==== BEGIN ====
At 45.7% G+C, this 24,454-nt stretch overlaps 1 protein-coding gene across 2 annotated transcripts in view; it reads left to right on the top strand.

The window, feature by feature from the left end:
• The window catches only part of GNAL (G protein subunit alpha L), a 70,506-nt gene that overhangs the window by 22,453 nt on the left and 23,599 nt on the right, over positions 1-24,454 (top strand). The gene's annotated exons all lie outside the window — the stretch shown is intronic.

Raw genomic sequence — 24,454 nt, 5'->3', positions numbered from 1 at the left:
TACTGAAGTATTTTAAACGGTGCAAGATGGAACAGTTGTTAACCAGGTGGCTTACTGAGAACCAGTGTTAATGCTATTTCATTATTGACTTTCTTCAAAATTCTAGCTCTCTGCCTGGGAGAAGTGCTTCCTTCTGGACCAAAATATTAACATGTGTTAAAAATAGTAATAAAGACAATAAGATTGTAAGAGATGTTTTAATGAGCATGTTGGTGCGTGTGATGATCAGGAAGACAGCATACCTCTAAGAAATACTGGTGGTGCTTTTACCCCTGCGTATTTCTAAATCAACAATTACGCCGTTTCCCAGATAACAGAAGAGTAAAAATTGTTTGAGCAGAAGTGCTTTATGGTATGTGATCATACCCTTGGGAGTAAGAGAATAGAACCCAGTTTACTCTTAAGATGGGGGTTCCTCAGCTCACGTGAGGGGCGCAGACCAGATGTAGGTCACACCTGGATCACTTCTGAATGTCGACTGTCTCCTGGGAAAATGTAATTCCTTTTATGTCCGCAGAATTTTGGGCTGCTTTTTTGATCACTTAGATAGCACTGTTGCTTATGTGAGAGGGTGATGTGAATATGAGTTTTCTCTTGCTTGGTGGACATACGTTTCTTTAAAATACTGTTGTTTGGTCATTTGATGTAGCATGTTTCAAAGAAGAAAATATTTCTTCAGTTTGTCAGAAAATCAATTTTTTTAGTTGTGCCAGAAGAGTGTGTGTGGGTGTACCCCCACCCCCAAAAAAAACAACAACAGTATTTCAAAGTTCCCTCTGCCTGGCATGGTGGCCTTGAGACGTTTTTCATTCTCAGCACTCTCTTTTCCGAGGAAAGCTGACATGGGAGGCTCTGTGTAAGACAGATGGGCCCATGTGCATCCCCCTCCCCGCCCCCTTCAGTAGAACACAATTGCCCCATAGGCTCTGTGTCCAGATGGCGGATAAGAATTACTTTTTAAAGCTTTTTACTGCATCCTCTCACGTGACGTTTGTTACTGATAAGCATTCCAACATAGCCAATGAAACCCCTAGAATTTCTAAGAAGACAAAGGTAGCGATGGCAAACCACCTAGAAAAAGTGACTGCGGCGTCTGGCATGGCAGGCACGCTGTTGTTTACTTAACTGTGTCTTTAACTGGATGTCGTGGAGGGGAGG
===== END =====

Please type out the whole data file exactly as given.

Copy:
At 45.7% G+C, this 24,454-nt stretch overlaps 1 protein-coding gene across 2 annotated transcripts in view; it reads left to right on the top strand.

The window, feature by feature from the left end:
• The window catches only part of GNAL (G protein subunit alpha L), a 70,506-nt gene that overhangs the window by 22,453 nt on the left and 23,599 nt on the right, over positions 1-24,454 (top strand). The gene's annotated exons all lie outside the window — the stretch shown is intronic.

Raw genomic sequence — 24,454 nt, 5'->3', positions numbered from 1 at the left:
TACTGAAGTATTTTAAACGGTGCAAGATGGAACAGTTGTTAACCAGGTGGCTTACTGAGAACCAGTGTTAATGCTATTTCATTATTGACTTTCTTCAAAATTCTAGCTCTCTGCCTGGGAGAAGTGCTTCCTTCTGGACCAAAATATTAACATGTGTTAAAAATAGTAATAAAGACAATAAGATTGTAAGAGATGTTTTAATGAGCATGTTGGTGCGTGTGATGATCAGGAAGACAGCATACCTCTAAGAAATACTGGTGGTGCTTTTACCCCTGCGTATTTCTAAATCAACAATTACGCCGTTTCCCAGATAACAGAAGAGTAAAAATTGTTTGAGCAGAAGTGCTTTATGGTATGTGATCATACCCTTGGGAGTAAGAGAATAGAACCCAGTTTACTCTTAAGATGGGGGTTCCTCAGCTCACGTGAGGGGCGCAGACCAGATGTAGGTCACACCTGGATCACTTCTGAATGTCGACTGTCTCCTGGGAAAATGTAATTCCTTTTATGTCCGCAGAATTTTGGGCTGCTTTTTTGATCACTTAGATAGCACTGTTGCTTATGTGAGAGGGTGATGTGAATATGAGTTTTCTCTTGCTTGGTGGACATACGTTTCTTTAAAATACTGTTGTTTGGTCATTTGATGTAGCATGTTTCAAAGAAGAAAATATTTCTTCAGTTTGTCAGAAAATCAATTTTTTTAGTTGTGCCAGAAGAGTGTGTGTGGGTGTACCCCCACCCCCAAAAAAAACAACAACAGTATTTCAAAGTTCCCTCTGCCTGGCATGGTGGCCTTGAGACGTTTTTCATTCTCAGCACTCTCTTTTCCGAGGAAAGCTGACATGGGAGGCTCTGTGTAAGACAGATGGGCCCATGTGCATCCCCCTCCCCGCCCCCTTCAGTAGAACACAATTGCCCCATAGGCTCTGTGTCCAGATGGCGGATAAGAATTACTTTTTAAAGCTTTTTACTGCATCCTCTCACGTGACGTTTGTTACTGATAAGCATTCCAACATAGCCAATGAAACCCCTAGAATTTCTAAGAAGACAAAGGTAGCGATGGCAAACCACCTAGAAAAAGTGACTGCGGCGTCTGGCATGGCAGGCACGCTGTTGTTTACTTAACTGTGTCTTTAACTGGATGTCGTGGAGGGGAGG